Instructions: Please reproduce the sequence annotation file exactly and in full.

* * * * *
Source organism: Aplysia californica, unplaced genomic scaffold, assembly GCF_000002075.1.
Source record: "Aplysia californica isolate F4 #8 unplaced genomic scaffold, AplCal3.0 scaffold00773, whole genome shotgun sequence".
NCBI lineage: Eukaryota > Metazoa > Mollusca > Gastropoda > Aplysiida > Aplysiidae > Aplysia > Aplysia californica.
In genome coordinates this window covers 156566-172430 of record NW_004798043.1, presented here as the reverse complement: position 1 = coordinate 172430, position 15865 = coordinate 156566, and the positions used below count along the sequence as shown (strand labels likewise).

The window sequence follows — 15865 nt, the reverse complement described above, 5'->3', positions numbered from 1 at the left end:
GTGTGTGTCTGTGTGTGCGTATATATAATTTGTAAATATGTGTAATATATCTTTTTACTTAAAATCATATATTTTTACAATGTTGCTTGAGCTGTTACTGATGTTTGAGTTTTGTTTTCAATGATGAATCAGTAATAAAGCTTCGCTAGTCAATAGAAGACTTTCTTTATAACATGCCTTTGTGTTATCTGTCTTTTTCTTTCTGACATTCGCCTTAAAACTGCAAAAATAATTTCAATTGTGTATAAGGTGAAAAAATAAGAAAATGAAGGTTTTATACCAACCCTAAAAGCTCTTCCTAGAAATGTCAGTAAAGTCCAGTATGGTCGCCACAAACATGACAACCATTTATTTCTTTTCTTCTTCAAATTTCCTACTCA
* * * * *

Source organism: Aplysia californica, unplaced genomic scaffold, assembly GCF_000002075.1.
Source record: "Aplysia californica isolate F4 #8 unplaced genomic scaffold, AplCal3.0 scaffold00773, whole genome shotgun sequence".
NCBI lineage: Eukaryota > Metazoa > Mollusca > Gastropoda > Aplysiida > Aplysiidae > Aplysia > Aplysia californica.
In genome coordinates this window covers 156566-172430 of record NW_004798043.1, presented here as the reverse complement: position 1 = coordinate 172430, position 15865 = coordinate 156566, and the positions used below count along the sequence as shown (strand labels likewise).

The window sequence follows — 15865 nt, the reverse complement described above, 5'->3', positions numbered from 1 at the left end:
GTGTGTGTCTGTGTGTGCGTATATATAATTTGTAAATATGTGTAATATATCTTTTTACTTAAAATCATATATTTTTACAATGTTGCTTGAGCTGTTACTGATGTTTGAGTTTTGTTTTCAATGATGAATCAGTAATAAAGCTTCGCTAGTCAATAGAAGACTTTCTTTATAACATGCCTTTGTGTTATCTGTCTTTTTCTTTCTGACATTCGCCTTAAAACTGCAAAAATAATTTCAATTGTGTATAAGGTGAAAAAATAAGAAAATGAAGGTTTTATACCAACCCTAAAAGCTCTTCCTAGAAATGTCAGTAAAGTCCAGTATGGTCGCCACAAACATGACAACCATTTATTTCTTTTCTTCTTCAAATTTCCTACTCA